Finally, the rewards given to Christ are proportionate to the work he performed. Adam’s reward would have been far greater, assuming we say that Adam would have been granted heavenly life, than what he “worked for”.

But following your logic, was Adam’s penalty, his condemnation along with the rest of the human race, proportionate to his merely eating a piece of fruit? Yes, it was an act of disobedience. But one strike and you and your children and your children’s children are out is not an arrangement that brings to mind grace, no matter how much Canadians struggle with baseball. It sounds more like a threat or a curse arrangement. In which case, if Adam could earn everlasting condemnation simply by one act, why not everlasting blessing for the work prescribed by a just and powerful God?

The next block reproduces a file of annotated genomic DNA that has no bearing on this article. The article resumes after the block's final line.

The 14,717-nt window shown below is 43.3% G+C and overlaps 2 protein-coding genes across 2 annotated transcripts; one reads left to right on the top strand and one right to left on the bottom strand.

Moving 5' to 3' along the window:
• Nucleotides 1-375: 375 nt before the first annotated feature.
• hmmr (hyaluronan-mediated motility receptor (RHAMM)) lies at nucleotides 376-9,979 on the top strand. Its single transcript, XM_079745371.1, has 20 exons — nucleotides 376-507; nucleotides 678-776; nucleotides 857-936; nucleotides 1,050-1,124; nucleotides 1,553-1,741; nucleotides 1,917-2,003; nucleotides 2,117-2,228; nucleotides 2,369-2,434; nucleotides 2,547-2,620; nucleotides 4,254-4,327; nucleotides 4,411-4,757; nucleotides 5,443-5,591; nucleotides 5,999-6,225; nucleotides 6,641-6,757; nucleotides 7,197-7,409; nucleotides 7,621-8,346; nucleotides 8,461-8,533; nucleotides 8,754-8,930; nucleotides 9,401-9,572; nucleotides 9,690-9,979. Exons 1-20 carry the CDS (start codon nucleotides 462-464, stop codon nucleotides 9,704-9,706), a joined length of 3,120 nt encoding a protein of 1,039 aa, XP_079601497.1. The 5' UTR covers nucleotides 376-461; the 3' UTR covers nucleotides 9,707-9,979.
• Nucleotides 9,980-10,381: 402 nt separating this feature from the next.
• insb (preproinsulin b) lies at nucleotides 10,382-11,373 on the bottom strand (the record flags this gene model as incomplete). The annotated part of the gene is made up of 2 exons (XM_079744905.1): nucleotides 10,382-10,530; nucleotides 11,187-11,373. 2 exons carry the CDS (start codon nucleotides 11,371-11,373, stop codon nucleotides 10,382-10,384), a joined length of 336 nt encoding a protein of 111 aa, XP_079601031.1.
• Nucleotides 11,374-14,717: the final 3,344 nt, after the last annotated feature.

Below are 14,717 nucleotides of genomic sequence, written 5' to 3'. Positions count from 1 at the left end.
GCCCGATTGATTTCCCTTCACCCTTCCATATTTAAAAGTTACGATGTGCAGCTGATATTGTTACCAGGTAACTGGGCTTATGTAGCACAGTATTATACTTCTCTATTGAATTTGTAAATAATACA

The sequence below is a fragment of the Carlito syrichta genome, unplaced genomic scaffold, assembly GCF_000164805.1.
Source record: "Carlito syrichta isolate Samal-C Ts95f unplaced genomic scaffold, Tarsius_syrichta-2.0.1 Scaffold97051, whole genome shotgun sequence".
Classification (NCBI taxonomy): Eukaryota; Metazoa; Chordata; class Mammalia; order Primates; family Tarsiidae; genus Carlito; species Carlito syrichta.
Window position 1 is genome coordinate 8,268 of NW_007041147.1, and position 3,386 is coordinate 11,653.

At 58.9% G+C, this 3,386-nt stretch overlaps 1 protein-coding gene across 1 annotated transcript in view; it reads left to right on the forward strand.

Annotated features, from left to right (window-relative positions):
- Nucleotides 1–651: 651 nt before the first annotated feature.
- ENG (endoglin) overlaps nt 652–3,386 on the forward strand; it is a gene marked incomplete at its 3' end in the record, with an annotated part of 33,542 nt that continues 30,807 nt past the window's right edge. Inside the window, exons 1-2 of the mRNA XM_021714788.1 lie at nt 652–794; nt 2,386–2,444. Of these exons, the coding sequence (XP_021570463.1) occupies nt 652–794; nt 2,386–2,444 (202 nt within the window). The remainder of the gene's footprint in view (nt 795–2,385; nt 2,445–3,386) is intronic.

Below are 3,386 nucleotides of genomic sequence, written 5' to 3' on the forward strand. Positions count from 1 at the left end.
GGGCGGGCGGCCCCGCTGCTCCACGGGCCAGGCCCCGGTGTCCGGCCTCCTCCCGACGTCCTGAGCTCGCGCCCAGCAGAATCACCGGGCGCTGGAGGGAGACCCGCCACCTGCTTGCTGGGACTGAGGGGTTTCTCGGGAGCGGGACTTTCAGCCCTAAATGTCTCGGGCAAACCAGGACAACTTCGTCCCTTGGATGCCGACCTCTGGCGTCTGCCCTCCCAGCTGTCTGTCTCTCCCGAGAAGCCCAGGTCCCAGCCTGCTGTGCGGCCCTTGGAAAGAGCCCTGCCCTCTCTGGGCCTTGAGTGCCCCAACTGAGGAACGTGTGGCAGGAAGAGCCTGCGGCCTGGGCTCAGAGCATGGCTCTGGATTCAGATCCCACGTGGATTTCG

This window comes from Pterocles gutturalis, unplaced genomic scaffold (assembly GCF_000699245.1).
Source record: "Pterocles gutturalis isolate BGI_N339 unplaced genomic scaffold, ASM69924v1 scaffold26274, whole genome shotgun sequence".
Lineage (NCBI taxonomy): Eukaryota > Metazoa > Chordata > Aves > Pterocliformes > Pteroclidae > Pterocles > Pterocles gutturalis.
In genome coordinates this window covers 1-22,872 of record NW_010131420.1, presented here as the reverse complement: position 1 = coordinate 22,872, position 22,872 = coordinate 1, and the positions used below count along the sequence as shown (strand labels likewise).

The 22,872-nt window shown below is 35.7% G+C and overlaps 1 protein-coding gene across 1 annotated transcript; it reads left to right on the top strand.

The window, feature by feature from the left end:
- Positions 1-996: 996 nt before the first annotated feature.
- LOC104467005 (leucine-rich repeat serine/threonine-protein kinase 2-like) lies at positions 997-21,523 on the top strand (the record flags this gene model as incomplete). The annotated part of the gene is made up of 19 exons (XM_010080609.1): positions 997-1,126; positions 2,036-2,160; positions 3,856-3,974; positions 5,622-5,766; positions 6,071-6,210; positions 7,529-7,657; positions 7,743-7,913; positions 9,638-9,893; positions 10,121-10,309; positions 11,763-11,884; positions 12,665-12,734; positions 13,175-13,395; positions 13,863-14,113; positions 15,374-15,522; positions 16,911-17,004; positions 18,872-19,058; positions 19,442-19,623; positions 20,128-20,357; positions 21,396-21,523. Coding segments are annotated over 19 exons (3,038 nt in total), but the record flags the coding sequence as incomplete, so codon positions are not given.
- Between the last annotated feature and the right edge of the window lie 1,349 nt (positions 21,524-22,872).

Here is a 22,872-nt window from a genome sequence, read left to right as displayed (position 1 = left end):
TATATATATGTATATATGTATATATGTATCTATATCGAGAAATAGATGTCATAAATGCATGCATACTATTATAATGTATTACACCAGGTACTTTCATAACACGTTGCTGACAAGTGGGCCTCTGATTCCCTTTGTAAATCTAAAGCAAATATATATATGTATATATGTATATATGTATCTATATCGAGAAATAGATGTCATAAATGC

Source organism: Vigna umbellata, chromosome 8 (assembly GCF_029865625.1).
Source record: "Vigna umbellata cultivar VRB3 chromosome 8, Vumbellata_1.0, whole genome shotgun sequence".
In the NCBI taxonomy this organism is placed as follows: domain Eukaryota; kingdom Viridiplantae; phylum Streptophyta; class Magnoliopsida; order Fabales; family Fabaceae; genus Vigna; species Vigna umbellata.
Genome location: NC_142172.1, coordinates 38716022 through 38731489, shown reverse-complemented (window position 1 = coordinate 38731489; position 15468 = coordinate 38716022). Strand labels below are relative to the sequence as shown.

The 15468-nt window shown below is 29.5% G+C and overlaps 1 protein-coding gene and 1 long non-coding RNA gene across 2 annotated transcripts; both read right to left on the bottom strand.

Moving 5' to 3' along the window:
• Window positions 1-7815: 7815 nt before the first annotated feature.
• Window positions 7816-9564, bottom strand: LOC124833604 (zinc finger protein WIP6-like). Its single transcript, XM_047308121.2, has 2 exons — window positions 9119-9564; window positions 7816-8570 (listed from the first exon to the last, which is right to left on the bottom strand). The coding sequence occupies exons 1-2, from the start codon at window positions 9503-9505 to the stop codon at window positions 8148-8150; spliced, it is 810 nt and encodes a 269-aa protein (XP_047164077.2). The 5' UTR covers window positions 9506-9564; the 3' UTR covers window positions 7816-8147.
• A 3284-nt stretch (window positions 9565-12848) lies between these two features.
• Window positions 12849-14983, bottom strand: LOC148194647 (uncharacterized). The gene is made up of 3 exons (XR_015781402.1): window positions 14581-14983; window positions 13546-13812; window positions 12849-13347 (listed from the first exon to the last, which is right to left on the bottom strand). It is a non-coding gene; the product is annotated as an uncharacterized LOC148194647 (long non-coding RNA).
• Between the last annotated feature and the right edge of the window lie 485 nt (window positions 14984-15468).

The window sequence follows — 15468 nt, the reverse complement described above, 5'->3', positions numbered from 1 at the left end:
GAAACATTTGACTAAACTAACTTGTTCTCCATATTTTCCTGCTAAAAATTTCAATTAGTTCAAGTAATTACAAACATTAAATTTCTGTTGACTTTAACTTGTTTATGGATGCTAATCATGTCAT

Comments are still open.

P.S. A word of advice — let others decide whether your response is gracious.

Forensic Friday: The URCNA's Nine Points

THE NINE POINTS OF (URCNA) SYNOD (SCHERERVILLE) 2007

Synod affirms that the Scriptures and confessions teach the doctrine of justification by grace alone, through faith alone and that nothing that is taught under the rubric of covenant theology in our churches may contradict this fundamental doctrine. Therefore Synod rejects the errors of those:

1. who deny or modify the teaching that “God created man good and after His own image, that is, in true righteousness and holiness,” able to perform “the commandment of life” as the representative of mankind (HC 6,9; BC 14);

2. who, in any way and for any reason, confuse the “commandment of life” given before the fall with the gospel announced after the fall (BC 14, 17, 18; HC 19, 21, 56, 60);